The digital revolution is changing the practice of foreign policy, but we haven't yet seen the full inevitability of technological progress, say five experts at the Global Media Forum on June 23, 2015, in Bonn.
Where foreign policy decisions were once the result of secret negotiations, the rise of the Internet and social media has allowed new players to enter the diplomatic stage and heralded a new age of transparency and accountability for existing players, including not only governments, but also corporations and the media industry.
"Digital change is affecting empowerment and therefore affecting the legitimacy, and the view and perception of the legitimacy, of those in power," Nick Gowing, International Broadcaster at the BBC and Visiting Professor at King's College London in the United Kingdom, told attendees at the 8th edition of the annual conference, which focuses this year on the opportunities and risks posed by "Media and Foreign Policy in the Digital Age."
"Everything will be visible, everything will be accountable," said Gowing.
Deborah Seward, Director of the Strategic Communications Division at the UN Department of Public Information in the United States, agreed. "People are still looking to the UN to craft solutions. … One of the big challenges (to that) is that there's a tremendous amount of information and coming in from different sources. It now has to take into account information that is coming from all over, from different parts. That must lead invariably to a great need for accountability."
While that may be true, Dr. Taylor Owen, an Assistant Professor of Digital Media and Global Affairs at the University of British Columbia in Canada and Research Director of the Tow Center for Digital Journalism at the Columbia School of Journalism in New York, says that it's the shifting power structures brought on by collaborative structures that are causing the greatest changes to foreign policy by challenging traditional hierarchical institutions.
"These hierarchical institutions have lost the monopoly they used to have over collaborative action. It used to be you needed big institutions to make lots of people do things and this is just not the case anymore, and this is a fundamental threat to these institutions," said Owen.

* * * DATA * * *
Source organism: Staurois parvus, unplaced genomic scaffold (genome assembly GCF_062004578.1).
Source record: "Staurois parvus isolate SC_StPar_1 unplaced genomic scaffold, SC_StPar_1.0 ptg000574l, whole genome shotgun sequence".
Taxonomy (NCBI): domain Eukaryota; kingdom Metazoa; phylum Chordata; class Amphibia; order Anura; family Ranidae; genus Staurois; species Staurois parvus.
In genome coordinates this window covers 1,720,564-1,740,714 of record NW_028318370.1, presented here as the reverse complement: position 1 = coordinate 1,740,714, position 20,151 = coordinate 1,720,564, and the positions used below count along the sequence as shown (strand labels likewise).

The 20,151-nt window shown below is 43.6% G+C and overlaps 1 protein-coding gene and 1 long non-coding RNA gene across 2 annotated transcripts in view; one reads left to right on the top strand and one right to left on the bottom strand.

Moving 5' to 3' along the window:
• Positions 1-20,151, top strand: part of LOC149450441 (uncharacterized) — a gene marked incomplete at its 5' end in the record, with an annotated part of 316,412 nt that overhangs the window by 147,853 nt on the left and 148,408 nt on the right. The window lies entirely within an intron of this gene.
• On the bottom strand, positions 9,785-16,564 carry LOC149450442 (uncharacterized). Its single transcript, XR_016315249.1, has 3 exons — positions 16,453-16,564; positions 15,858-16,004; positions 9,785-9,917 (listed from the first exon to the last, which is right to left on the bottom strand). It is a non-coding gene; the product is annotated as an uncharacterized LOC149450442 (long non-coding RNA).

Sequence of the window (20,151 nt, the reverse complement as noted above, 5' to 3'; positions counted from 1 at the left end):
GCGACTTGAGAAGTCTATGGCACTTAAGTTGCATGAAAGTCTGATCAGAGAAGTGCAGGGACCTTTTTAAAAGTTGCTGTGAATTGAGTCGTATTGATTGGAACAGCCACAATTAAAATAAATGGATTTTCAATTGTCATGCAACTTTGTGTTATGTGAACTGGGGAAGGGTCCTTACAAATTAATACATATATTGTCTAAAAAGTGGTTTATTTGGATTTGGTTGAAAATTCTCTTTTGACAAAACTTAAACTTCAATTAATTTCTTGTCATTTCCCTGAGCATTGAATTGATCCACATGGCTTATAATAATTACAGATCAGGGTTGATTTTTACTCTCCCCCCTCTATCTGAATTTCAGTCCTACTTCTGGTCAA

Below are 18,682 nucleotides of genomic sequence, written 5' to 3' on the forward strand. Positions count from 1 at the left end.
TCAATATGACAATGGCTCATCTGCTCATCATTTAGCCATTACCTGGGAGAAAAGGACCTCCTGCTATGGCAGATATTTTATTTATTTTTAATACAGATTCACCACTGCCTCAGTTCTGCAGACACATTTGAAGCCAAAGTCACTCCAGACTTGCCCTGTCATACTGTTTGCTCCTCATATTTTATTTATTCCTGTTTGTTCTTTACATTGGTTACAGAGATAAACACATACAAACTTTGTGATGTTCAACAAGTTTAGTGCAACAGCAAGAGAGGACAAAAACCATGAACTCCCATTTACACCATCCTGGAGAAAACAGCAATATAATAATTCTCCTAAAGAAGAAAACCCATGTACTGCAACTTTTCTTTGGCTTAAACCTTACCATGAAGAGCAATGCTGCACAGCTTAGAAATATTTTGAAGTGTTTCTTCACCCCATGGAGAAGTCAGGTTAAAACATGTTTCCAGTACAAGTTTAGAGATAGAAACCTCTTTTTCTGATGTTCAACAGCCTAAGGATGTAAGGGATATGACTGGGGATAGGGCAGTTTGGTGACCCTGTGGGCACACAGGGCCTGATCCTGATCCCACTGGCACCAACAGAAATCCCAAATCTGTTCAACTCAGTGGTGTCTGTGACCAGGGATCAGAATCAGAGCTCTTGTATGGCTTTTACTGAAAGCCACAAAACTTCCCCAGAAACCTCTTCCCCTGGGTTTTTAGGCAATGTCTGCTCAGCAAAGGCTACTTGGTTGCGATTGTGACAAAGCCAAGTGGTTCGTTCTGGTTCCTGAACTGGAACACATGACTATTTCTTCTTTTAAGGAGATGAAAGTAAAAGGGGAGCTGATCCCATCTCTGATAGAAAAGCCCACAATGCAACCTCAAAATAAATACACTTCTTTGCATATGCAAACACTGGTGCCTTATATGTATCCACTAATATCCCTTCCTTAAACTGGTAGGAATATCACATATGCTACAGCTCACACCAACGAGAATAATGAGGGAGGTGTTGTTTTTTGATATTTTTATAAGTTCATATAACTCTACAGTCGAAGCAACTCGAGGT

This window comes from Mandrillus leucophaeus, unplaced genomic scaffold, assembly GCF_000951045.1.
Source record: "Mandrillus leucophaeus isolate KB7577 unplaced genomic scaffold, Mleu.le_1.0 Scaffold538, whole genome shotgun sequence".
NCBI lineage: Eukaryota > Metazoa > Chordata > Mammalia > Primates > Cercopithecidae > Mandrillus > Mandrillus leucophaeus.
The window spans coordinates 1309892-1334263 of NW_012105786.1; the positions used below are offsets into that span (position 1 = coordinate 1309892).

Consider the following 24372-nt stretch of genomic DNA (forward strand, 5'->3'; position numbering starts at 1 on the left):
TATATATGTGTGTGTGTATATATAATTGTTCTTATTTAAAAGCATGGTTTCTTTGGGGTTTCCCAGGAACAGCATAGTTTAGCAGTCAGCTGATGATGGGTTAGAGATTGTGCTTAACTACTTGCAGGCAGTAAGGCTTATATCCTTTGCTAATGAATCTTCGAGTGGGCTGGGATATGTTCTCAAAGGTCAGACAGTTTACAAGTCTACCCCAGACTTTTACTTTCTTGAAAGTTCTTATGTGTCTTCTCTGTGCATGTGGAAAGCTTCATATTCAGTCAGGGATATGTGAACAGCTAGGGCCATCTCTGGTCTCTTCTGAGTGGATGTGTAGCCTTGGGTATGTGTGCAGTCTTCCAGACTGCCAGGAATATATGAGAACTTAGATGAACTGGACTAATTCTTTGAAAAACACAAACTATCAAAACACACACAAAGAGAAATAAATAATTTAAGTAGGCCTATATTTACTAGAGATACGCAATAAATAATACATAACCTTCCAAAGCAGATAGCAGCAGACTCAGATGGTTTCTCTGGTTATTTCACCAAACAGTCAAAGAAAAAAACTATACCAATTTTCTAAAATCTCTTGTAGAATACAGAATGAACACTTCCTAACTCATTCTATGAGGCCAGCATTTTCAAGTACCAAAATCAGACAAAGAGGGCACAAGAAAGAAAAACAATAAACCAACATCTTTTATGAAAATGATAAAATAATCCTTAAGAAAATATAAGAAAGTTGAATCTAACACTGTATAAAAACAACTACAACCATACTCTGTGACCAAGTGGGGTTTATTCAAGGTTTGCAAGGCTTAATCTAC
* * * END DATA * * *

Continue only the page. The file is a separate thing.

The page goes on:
This shift poses two challenges to governments, according to Owen.
"Governments and states have a different role in our society. We have designed them to provide collective social goods. The risk is that if they don't transition, it's not that they disappear but it's that they become less efficient and less effective."
"The second challenge states face is that in this digital space of empowerment, the same things that empower what states perceive as negative actors – like the terrorist organizations or blackmarket retailers – are empowered by the very same capabilities and technologies that empower things we might think of as positive online. The digital commerce, the free expression, the activism – they use the exact same tools. The problem for governments is that the things that you have to do stop the negative actors will also stop the positive actors and will essentially break the digital space, break the Internet."
Not everyone sees the situation as so dire for governments. In a video message prepared for the participants, Frank-Walter Steinmeier, Germany's Minister of Foreign Affairs, spoke about how he views the role of diplomats in the digital age.
"Unlike the avalanche of images from crisis regions, the methods of conducting foreign policy may seem slow and old-fashioned. Diplomacy takes time and involves long days and nights of tough negotiations to find compromises. And very seldom do these result in fascinating photos! It can take months or even years to reach acceptable agreements. Compared to the waves of dramatic pictures in the Internet and on the evening news, it often appears that the international community is incapable of reacting quickly enough. But foreign policy must not be tempted to respond with supposedly quick and simple solutions. We must continue to seek diplomatic initiatives patiently and resolutely, regardless of how much time and effort this takes."
Dunja Mijatovic, the OSCE Representative on Freedom of the Media, agreed. "It would take much longer if we were to use more traditional ways. Virtual diplomacy is a huge challenge for diplomats. We are all more exposed to the outside world. We are becoming more transparent, more reachable, but also more accountable. … But this cannot in any way replace traditional diplomacy."
Like his fellow panelists, Prof. Dr. Jan Melissen, Senior Research Fellow, Clingendael - Netherlands Institute of International Relations and Co-Editor of The Hague Journal of Diplomacy, sees the changes resulting from this shift to a digital age as inevitable. "The key functions of diplomacy are all related to digital. Diplomacy is about negotiation. … It's about communication. It's about representation."
That hasn't changed. As Melissen said, "It's not the end of diplomacy. It's the end of diplomacy as we know it."
International partners and co-hosts
DW's partners for the approximately 40 workshops and events being held at the 2015 Global Media Forum include, among others, Amnesty International, Grimme-Institut, the United Nations, the OSCE, Reporters Without Borders Germany and the Carnegie Endowment for International Peace. The conference is co-hosted by the Foundation for International Dialogue of the Sparkasse Savings Bank in Bonn. Support is also kindly provided by Germany's Federal Foreign Office, the Federal Ministry for Economic Cooperation and Development, the City of Bonn and the Robert Bosch Stiftung.